Court holds Georgia in contempt for allowing gassing

From ANIMAL PEOPLE, October 2007:
ATLANTA–Fulton County Superior Court Judge Tom Campbell on
October 3, 2007 found the Georgia Department of Agriculture in
contempt of court for allowing Cobb County to continue to kill
animals in a gas chamber.
Explained Associated Press writer Dorie Turner, “The state
issued a favorable inspection report last May for Cobb County’s
animal shelter even though the facility was operating a carbon
monoxide chamber at the time of the inspection,” contrary to the
requirements of the 1990 Georgia Humane Euthanasia Act. The act
requires that animal shelters must use sodium pentobarbital to kill
dogs and cats, and prohibits leaving dying animals unattended.

The Humane Euthanasia Act allowed county animal control
agencies that used carbon monoxide gas chambers in 1990 to continue
using them, but did not allow new gas chambers to be installed. It
exempted counties of under 25,000 residents. Wrote Turner, “Cobb
County’s gas chamber was installed in 1995, which state inspectors
knew when they checked the facility earlier this year, court
documents show.”
Fulton County Superior Court Judge Cynthia D. Wright in March
2007 ordered the Georgia Department of Agriculture to enforce the
Humane Euthanasia Act, but her order was ignored less than two
months later.
Wright ruled at request of former Georgia state
representative Chesley Morton, who authored the Humane Euthanasia
Act, and veterinary technician Jennifer Robinson, whose dog Pacino
was gassed by Clayton County Animal Control after being hit by two
At least three Georgia shelters decommissioned gas chambers
following Wright’s ruling.


The contempt of court verdict in Georgia came two months
after the Virginia Department of Agriculture and Consumer Services
announced in early August 2007 that gas chambers must be phased out
by year’s end.
“The last three areas in the state still using carbon
monoxide chambers–Wythe, Lee, and Scott counties–are converting to
more humane lethal injections,” wrote Virginian-Pilot reporter John
Hopkins. “Martinsville discontinued the use of gas chambers earlier
this year.”
Humane Society of the U.S. media contact Kathy Covey credited
the end of gassing in Virginia to work begun in November 2000 by
longtime HSUS staffer Kate Pullen and Teresa Dockery, then president
of the Virginia Federation of Humane Societies, now legislative
analyst for Virginia Voters for Animal Welfare.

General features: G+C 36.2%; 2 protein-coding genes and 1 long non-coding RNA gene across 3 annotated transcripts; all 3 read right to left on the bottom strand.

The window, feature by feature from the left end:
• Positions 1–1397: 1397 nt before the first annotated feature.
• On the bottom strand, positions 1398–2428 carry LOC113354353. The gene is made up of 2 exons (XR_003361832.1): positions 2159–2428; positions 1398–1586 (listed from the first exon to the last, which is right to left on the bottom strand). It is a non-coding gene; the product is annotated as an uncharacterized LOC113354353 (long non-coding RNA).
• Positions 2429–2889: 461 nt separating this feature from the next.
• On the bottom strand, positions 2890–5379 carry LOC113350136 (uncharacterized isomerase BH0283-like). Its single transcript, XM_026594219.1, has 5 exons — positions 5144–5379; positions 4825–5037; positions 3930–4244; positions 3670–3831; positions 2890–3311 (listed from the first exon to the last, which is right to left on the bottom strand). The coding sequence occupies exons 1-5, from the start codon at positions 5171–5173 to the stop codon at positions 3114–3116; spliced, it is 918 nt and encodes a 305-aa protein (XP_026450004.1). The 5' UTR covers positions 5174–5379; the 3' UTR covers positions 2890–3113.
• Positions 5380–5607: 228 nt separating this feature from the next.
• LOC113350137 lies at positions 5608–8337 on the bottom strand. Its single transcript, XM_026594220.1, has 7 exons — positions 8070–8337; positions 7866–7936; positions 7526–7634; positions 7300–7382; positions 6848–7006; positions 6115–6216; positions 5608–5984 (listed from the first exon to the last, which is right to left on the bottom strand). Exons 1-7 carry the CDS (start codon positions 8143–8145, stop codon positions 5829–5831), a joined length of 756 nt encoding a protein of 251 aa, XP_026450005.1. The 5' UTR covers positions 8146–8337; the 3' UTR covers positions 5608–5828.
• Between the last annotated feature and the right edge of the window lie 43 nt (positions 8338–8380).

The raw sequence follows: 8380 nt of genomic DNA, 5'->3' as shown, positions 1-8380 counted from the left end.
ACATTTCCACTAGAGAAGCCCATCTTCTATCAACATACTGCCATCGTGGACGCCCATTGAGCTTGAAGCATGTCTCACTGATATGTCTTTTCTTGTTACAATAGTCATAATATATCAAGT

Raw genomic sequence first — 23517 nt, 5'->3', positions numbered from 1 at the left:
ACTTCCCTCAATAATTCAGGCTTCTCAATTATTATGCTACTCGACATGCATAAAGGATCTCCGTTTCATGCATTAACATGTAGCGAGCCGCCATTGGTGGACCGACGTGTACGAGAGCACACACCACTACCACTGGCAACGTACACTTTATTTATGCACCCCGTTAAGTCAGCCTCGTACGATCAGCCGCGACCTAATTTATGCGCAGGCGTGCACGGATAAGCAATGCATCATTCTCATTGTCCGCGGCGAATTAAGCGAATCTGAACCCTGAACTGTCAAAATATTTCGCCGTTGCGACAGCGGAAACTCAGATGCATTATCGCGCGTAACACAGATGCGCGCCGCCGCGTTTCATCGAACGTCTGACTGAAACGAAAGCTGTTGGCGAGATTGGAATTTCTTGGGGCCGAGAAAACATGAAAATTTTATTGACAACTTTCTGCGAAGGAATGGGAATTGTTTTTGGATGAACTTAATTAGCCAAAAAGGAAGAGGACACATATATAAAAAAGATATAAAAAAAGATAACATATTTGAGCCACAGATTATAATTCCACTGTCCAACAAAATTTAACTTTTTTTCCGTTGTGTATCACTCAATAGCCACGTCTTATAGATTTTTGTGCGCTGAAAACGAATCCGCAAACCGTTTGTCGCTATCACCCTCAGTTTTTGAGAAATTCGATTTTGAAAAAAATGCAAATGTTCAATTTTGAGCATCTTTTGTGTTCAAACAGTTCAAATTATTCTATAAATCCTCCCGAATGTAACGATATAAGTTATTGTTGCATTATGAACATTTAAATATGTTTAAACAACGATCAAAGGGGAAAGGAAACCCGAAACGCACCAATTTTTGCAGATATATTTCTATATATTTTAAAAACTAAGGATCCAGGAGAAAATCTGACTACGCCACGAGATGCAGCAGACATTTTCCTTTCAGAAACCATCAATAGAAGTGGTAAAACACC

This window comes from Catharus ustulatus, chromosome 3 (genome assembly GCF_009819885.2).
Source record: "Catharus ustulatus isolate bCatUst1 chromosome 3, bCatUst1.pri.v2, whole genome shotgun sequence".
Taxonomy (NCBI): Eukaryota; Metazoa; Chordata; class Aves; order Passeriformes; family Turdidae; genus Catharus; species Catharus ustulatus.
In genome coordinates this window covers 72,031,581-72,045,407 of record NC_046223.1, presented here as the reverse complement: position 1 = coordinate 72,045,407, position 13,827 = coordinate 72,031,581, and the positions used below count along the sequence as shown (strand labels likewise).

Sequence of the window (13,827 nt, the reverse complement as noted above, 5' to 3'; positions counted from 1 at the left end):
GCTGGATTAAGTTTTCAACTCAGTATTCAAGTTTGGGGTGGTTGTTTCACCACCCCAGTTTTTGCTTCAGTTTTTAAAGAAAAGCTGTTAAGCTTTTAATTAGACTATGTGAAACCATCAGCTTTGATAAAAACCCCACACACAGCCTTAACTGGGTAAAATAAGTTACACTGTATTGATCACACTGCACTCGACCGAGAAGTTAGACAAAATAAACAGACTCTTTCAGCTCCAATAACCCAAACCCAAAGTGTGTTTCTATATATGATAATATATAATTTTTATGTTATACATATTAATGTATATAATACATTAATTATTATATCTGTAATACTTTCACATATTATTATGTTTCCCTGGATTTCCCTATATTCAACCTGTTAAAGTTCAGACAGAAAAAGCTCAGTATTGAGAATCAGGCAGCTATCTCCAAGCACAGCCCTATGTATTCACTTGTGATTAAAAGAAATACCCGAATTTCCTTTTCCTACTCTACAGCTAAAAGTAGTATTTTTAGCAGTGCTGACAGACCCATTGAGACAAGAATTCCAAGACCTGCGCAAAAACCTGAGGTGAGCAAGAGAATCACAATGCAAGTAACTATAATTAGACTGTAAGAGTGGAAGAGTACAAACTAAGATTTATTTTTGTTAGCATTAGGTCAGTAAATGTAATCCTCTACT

Pressure to abolish gassing in Virginia increased through
Internet activism after police and animal control officers in
Fairfield, Connecticut in July 2006 found 129 dogs and nine other
animals, along with three children under age 12, in a house that
housed a project called Companions for Life.
“Companions for Life’s Web site stated that all of the dogs
obtained by the group came from a ‘very rural part of Virginia where
they are still euthanized in gas chambers at high rates and have no
chance at life other than our rescue,'” summarized Fairfield
Minuteman staff writer Chris Ciarmiello.
Charged with more than 100 counts of cruelty, Companions for
Life founder Robbin D’Urso in October 2006 accepted penalties for
seven related counts without admitting guilt. In August 2007 D’Urso,
45, was jailed for her second alleged violation of probation.
North Carolina
The North Carolina Department of Agriculture took comments
through August 2007 on proposed new rules for shelter killing, under
revision since 2005, that would allow continued use of gas. The
department was due to adopt or again revise the rules by the end of
September. Instead, exulted North Carolina Coalition for Humane
Euthanasia founder Michele King, “They have to scrap the proposed
rules and start over! The department received hundreds of letters
opposing the rules, and many animal lovers spoke at the public
hearing in July to voice their opinons. So there will be a new set
of rules drafted, and a new comment period.”
Thirty-eight North Carolina counties still gas animals,
according to Lisa Sorg of the Independent Weekly, a newspaper
serving the Raleigh-Durham-Chapel Hill triangle. Sorg in August 2007
investigated allegations of conflict of interest involving Pittsboro
veterinarian Ralph Houser, who both sells gas chambers and conducts
three-day euthanasia training seminars for animal shelter personnel.
Wrote Sorg, “Houser says he doesn’t profit from engineering
and selling his $7,000 chambers because he sells them ‘at cost’ to
public shelters, and that he’s filling a need.”
Vet tech Kelly Hayward, who took Houser’s seminar in 1999,
told Sorg that it “was like an infomercial for gas,” but Pitt County
animal control manager Michelle Whaley, who took the seminar in
2005, wrote to North Carolina Department of Agriculture animal
welfare division chief Lee Hunter that “98% of it focused on
euthanasia by injection. Never did Dr. Houser approach us about
buying a chamber or try to persuade us to use carbon monoxide.”

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